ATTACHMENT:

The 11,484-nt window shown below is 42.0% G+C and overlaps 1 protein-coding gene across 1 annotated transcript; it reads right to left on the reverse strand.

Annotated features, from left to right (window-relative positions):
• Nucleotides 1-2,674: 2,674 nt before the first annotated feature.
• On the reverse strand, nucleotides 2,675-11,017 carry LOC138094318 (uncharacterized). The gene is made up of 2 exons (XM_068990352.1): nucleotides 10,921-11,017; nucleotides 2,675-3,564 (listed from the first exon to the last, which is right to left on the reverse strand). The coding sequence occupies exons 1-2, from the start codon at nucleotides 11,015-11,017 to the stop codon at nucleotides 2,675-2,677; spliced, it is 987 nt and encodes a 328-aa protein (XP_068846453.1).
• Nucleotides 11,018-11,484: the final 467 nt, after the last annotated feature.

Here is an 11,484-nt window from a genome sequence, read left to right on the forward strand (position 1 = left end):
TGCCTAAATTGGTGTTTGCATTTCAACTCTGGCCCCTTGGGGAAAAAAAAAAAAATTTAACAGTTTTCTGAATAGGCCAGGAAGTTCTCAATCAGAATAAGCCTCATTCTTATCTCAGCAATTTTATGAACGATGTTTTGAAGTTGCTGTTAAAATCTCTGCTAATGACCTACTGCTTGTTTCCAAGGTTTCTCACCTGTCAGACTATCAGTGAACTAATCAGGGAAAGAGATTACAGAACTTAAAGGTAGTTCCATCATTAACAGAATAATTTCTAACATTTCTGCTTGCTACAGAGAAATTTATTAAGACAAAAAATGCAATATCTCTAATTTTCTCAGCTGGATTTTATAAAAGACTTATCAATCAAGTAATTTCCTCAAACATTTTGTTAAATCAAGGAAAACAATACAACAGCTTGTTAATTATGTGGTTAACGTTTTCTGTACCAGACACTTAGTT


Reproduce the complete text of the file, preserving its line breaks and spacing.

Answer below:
The 11,484-nt window shown below is 42.0% G+C and overlaps 1 protein-coding gene across 1 annotated transcript; it reads right to left on the reverse strand.

Annotated features, from left to right (window-relative positions):
• Nucleotides 1-2,674: 2,674 nt before the first annotated feature.
• On the reverse strand, nucleotides 2,675-11,017 carry LOC138094318 (uncharacterized). The gene is made up of 2 exons (XM_068990352.1): nucleotides 10,921-11,017; nucleotides 2,675-3,564 (listed from the first exon to the last, which is right to left on the reverse strand). The coding sequence occupies exons 1-2, from the start codon at nucleotides 11,015-11,017 to the stop codon at nucleotides 2,675-2,677; spliced, it is 987 nt and encodes a 328-aa protein (XP_068846453.1).
• Nucleotides 11,018-11,484: the final 467 nt, after the last annotated feature.

Here is an 11,484-nt window from a genome sequence, read left to right on the forward strand (position 1 = left end):
TGCCTAAATTGGTGTTTGCATTTCAACTCTGGCCCCTTGGGGAAAAAAAAAAAAATTTAACAGTTTTCTGAATAGGCCAGGAAGTTCTCAATCAGAATAAGCCTCATTCTTATCTCAGCAATTTTATGAACGATGTTTTGAAGTTGCTGTTAAAATCTCTGCTAATGACCTACTGCTTGTTTCCAAGGTTTCTCACCTGTCAGACTATCAGTGAACTAATCAGGGAAAGAGATTACAGAACTTAAAGGTAGTTCCATCATTAACAGAATAATTTCTAACATTTCTGCTTGCTACAGAGAAATTTATTAAGACAAAAAATGCAATATCTCTAATTTTCTCAGCTGGATTTTATAAAAGACTTATCAATCAAGTAATTTCCTCAAACATTTTGTTAAATCAAGGAAAACAATACAACAGCTTGTTAATTATGTGGTTAACGTTTTCTGTACCAGACACTTAGTT